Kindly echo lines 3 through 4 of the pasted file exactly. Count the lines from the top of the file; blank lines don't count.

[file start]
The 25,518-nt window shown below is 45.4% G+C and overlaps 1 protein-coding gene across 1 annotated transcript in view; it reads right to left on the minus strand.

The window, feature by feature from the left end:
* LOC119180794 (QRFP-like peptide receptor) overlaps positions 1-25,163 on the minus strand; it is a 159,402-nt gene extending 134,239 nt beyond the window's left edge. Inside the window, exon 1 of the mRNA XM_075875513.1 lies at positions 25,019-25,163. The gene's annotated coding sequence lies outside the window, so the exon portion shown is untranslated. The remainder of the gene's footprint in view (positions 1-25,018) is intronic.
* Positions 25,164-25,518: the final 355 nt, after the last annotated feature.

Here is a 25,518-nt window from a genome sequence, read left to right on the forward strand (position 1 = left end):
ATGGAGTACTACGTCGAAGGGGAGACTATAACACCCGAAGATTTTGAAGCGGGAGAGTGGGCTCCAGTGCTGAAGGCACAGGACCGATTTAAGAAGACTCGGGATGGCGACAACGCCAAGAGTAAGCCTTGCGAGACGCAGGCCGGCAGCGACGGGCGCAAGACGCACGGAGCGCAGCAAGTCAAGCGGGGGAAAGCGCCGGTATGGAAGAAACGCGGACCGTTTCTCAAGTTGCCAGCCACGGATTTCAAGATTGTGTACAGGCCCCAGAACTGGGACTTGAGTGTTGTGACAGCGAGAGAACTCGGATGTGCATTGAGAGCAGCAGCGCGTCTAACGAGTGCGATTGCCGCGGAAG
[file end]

* LOC119180794 (QRFP-like peptide receptor) overlaps positions 1-25,163 on the minus strand; it is a 159,402-nt gene extending 134,239 nt beyond the window's left edge. Inside the window, exon 1 of the mRNA XM_075875513.1 lies at positions 25,019-25,163. The gene's annotated coding sequence lies outside the window, so the exon portion shown is untranslated. The remainder of the gene's footprint in view (positions 1-25,018) is intronic.
* Positions 25,164-25,518: the final 355 nt, after the last annotated feature.